The Government's approach to tackling coronavirus is "concerning", former health secretary Jeremy Hunt has said as new measures to delay the spread of the virus come into effect.
Mr Hunt, chair of the House of Commons Health select committee, questioned the Government's decision not to cancel large gatherings after Prime Minister Boris Johnson warned many more families would "lose loved ones before their time".
Asked on BBC Newsnight what he thought about the decision not to cancel large gatherings, Mr Hunt said: "I think it is surprising and concerning that we're not doing any of it at all when we have just four weeks before we get to the stage that Italy is at.
"You would have thought that every single thing we do in that four weeks would be designed to slow the spread of people catching the virus."
He added that he is "personally surprised that we're still allowing external visits to care homes".
Mr Hunt said the UK is in a "national emergency" and that many people "will be surprised and concerned" that the UK is not moving sooner.
He said other countries that have taken tougher action appear to have been successful in turning back the tide of the virus.
It comes as France became one of the latest European countries to close all schools, universities and nurseries, while in the US, all major sport has been suspended and Broadway performances have been stopped for a month.
On Thursday, Ireland announced the closure of all schools and childcare facilities and other public spaces such as museums, while Scotland banned gatherings of more than 500 people.
Mr Johnson has said the latest Government approach is aimed at protecting the elderly and those most vulnerable to the disease, but said precautions would mean severe disruption across the country "for many months".
Between 5,000 and 10,000 people in the UK are thought to be infected with Covid-19 already.
Mr Johnson told reporters at a press conference on Thursday: "We've all got to be clear: this is the worst public health crisis for a generation.
"It is going to spread further and I must level with you, I must level with the British public: many more families are going to lose loved ones before their time."
He said that from now on, people with even mild coronavirus symptoms, including a continuous cough or high temperature, must stay at home for at least seven days.
School trips abroad should be stopped, people over 70 with serious medical conditions are being told not to go on cruises, and officials warned the advice is likely to develop so that entire households could be told to self-isolate.
The Government said it would not move to close schools yet as the evidence for its effectiveness is lacking, though this will be kept under review.
It is also considering banning large events, mostly due to the burden such events place on public services.
High-profile people to be diagnosed with Covid-19 include Arsenal head coach Mikel Arteta and BT boss Philip Jansen.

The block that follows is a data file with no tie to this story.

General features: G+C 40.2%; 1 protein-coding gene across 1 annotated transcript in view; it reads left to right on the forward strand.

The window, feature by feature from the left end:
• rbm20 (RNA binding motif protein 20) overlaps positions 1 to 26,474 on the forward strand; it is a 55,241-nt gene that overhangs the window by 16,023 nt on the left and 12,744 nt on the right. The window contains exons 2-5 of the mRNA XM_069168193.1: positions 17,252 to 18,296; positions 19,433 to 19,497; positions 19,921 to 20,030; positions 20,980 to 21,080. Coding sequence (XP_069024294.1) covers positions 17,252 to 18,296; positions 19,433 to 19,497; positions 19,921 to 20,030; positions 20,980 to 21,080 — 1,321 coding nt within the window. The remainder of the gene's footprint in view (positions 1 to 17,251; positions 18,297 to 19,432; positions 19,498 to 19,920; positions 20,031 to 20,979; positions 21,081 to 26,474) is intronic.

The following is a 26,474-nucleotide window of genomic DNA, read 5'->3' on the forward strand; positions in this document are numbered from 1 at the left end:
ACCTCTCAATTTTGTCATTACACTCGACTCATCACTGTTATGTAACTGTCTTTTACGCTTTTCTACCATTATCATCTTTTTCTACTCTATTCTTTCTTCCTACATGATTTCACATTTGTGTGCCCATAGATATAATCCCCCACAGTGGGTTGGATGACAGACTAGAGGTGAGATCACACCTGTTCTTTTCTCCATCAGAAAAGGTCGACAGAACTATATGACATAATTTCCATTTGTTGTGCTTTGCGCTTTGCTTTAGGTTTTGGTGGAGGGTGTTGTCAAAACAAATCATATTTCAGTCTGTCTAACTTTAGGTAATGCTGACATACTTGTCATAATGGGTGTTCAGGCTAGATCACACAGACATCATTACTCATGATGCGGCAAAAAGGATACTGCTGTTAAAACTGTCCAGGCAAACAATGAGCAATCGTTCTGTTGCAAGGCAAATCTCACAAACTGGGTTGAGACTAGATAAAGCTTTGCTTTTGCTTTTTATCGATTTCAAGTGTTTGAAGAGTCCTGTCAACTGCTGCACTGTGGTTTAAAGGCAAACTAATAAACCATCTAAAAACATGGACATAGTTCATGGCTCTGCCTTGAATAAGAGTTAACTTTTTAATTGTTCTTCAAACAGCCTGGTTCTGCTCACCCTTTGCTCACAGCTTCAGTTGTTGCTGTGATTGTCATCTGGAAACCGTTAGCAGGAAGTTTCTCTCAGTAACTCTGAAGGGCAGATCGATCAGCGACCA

Chelsea's full squad has also gone into self-isolation after winger Callum Hudson-Odoi tested positive for coronavirus.
Sophie Gregoire Trudeau, wife of Canadian Prime Minister Justin Trudeau, has tested positive for Covid-19 and the couple are in isolation.
Mr Trudeau's office said he is feeling well and will continue to work.
Following the PM's comments, Health Secretary Matt Hancock tweeted: "We have today moved to the next stage in our coronavirus action plan. I know how worrying this time is for so many.
"We will base our decisions on the bedrock of the science – and do the right thing at the right time to keep people safe."
Keith Neal, emeritus professor in the epidemiology of infectious diseases at the University of Nottingham, said the measures would help contain the spread of the virus.
He said: "The plans are sensible, it is very easy to say more needs to be done, but there is little evidence to make any decision."
England's Chief Medical Officer, Professor Chris Whitty, said the peak of the outbreak is most likely still 10 to 14 weeks away.
He said it is feared people will become "fatigued" by more stringent measures if they are brought in too soon and therefore they would lose their maximum effect.
It comes as:
– The FTSE 100 closed down by more than 10% on Thursday as fears over Covid-19 sparked the index's worst bloodbath since 1987, while markets fell in Asia on Friday.
– The Players Championship golf tournament in Florida was cancelled after one round with organisers saying it was "the right thing to do" because of the virus spread.
– The number of people who have tested positive for the virus in the UK rose to 596 while the death toll in British hospitals is 10.
– Nepal cancelled the Mount Everest climbing season until at least the end of April.
– The Electoral Commission recommended local elections in May be postponed
– Stormont ministers insisted it is not the right time to close Northern Ireland schools over coronavirus, despite the announcement by the Irish Republic that schools will be shut south of the border.
One expert said there is a danger that people in whom the virus presents as similar to a common cold may not realise they should self-isolate.
Professor Jonathan Ball, professor of molecular virology at the University of Nottingham, said the Government advice, which specifies persistent cough and raised temperature, "needs careful consideration by those charged with mitigating the impact of this pandemic".